Emily Flashman

Photo of Emily Flashman

Dr Emily Flashman

Senior Research Fellow 




Research Interests

My research focusses on enzymes that sense and signal for stress, predominantly in plants. We investigate the structural and functional features of these enzymes that allow them to perform their functions, then try to find ways to manipulate their activity to improve stress tolerance. We work closely with biologists to enable us to implement our findings into cells and organisms.

Plant Cysteine Oxidases

Much of our focus is on the Plant Cysteine Oxidases, which are oxygen-sensing thiol dioxygenases that are important in molecular responses to flooding. They catalyse the oxidation of Cysteine at the N-termini of target proteins to Cys-sulfinic acid, triggering the degradation of these proteins via the N-degron pathway. Key substrates of the Plant Cysteine Oxidases are transcription factors which drive adaptive responses to the low oxygen experienced upon flooding. The oxygen-sensing properties of the Plant Cysteine Oxidase therefore connect the availability of oxygen with the physiological adaptations submergence. Our kinetic analyses identified that the Plant Cysteine Oxidases can act as plant oxygen sensors, and our structural studies of these enzymes have revealed important catalytic features at their active sites. Using our mechanistic, kinetic and structural knowledge of these enzymes, we are finding ways to manipulate Plant Cysteine Oxidase activity to improve submergence tolerance whilst still maintaining a healthy and productive plant.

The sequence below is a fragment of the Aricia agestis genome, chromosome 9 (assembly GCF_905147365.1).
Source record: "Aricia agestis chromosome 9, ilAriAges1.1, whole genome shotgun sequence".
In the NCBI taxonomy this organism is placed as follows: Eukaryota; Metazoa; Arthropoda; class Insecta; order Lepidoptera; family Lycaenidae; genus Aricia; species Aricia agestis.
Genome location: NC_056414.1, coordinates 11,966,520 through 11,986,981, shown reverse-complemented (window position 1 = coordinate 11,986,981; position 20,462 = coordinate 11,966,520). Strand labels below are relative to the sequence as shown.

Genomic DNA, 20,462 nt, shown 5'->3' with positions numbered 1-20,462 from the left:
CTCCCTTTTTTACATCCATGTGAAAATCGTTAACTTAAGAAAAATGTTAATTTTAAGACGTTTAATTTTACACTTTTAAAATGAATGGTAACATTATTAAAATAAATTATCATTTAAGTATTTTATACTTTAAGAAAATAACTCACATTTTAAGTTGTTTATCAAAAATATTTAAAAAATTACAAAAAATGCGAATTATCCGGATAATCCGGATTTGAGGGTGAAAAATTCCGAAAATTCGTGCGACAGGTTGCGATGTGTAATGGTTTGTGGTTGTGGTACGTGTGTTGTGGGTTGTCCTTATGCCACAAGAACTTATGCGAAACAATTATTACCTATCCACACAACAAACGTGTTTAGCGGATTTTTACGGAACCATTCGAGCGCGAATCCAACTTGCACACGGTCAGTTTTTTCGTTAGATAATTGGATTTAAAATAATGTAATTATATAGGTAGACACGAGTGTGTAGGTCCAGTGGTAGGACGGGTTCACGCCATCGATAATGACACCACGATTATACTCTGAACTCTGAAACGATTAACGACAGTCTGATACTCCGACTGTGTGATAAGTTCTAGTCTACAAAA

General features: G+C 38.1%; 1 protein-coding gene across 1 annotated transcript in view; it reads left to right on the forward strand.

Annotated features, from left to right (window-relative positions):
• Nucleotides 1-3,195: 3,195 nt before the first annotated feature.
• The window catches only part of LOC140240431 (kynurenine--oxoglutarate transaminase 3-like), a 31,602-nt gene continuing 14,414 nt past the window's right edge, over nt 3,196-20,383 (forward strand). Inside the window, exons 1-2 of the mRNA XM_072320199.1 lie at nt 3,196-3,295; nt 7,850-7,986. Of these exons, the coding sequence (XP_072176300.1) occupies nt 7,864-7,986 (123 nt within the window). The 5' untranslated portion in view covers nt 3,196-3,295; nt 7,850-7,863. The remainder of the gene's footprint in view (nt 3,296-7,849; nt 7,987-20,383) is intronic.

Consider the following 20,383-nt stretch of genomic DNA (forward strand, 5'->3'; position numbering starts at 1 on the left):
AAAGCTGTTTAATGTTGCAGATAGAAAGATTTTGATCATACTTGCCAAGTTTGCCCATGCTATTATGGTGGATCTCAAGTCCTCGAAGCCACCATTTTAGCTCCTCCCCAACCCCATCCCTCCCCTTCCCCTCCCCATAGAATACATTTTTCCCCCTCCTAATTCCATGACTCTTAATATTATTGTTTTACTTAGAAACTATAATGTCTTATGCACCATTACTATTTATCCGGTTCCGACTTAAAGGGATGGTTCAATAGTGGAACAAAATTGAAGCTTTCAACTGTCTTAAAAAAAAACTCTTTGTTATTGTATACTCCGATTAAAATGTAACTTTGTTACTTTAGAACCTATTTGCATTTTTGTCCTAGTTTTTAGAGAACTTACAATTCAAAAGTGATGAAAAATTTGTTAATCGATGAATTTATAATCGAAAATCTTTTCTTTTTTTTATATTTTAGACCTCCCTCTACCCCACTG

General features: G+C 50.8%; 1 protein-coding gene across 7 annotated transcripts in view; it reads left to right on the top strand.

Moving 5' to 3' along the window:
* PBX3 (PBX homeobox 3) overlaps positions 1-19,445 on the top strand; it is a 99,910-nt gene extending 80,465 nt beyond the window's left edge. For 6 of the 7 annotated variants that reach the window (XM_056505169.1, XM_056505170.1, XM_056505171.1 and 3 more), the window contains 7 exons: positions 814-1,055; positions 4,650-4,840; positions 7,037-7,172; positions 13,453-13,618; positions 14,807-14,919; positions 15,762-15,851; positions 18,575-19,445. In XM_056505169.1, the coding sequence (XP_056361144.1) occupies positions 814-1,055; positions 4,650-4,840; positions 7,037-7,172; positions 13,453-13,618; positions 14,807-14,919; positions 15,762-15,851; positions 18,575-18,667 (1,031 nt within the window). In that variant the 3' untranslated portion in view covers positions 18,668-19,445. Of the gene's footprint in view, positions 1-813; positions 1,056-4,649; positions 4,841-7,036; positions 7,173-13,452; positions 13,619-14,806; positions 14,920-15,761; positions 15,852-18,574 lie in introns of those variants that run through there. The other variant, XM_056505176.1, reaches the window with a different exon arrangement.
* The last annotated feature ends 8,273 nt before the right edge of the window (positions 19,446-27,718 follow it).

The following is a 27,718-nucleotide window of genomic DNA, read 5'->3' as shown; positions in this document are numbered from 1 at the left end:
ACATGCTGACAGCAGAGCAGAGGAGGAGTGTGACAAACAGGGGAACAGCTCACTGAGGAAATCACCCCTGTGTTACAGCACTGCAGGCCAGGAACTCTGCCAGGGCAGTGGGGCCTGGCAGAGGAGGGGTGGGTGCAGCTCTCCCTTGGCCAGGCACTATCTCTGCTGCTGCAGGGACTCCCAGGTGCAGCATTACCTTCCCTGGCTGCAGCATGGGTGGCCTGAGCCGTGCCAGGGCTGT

Redox Stress in Plants 

Elevated reactive oxygen species (ROS) arises as a result of a number of stresses in plants, including low oxygen. Since the sulfhydryl groups on cysteine side chains are particularly susceptible to oxidation, abiotic stress could therefore trigger oxygen-sensing signalling pathways in a non-enzymatic manner. ROS and other redox stress-related species can also have a wider range of impacts on plant cells, ranging from stress-signalling to non-specific cellular damage. We are interested in understanding how ROS and other redox-active molecules impact on plant cells, in particular on low oxygen signalling events. This includes collaborating with colleagues in the Dept. Chemistry to use redox-sensing probes to quantify redox markers in plant cells. 

Thiol Dioxygenases in Humans

In collaboration with colleagues from the University of Pisa and the Nuffield Department of Medicine in Oxford, we identified that a thiol dioxygenase in humans (Cysteamine Dioxygenase) is homologous to the Plant Cysteine Oxidases in that it regulates the stability of certain proteins with N-terminal cysteine residues in an oxygen-dependent manner, meaning it is a novel oxygen sensor in humans. We are now investigating the role of ADO in more detail to understand the role it plays in hypoxic disease states.



Emily Flashman is a Senior Research Fellow and Associate Professor in Oxford Chemistry. She leads a research group investigating enzymes involved in stress-sensing, with a particular focus on oxygen-sensing enzymes in plants and their role in flood tolerance and other forms of hypoxic stress. This is supported by an ERC Consolidator Grant and previously a BBSRC New Investigator Award. From 2010-2016 Emily held a Royal Society Dorothy Hodgkin Fellowship and prior to this conducted postdoctoral research with Prof. Chris Schofield in Oxford Chemistry conducting kinetic and mechanistic studies on oxygen-sensing enzymes in humans. She gained her B.Sc. in Biochemistry at the University of Southampton and then conducted her D.Phil. in the Department of Cardiovascular Medicine in Oxford with Prof. Hugh Watkins, using biophysical methods to investigate the effects of Hypertrophic Cardiomyopathy-causing mutations on the interactions between proteins in heart muscle. Emily’s work has been recognised with a L’Oreal For Women in Science Fellowship (2011) and the 2018 University of Kent Wain Award for Excellence in the Biosciences.



01865 275920

Research group

Flashman Group


Reuben College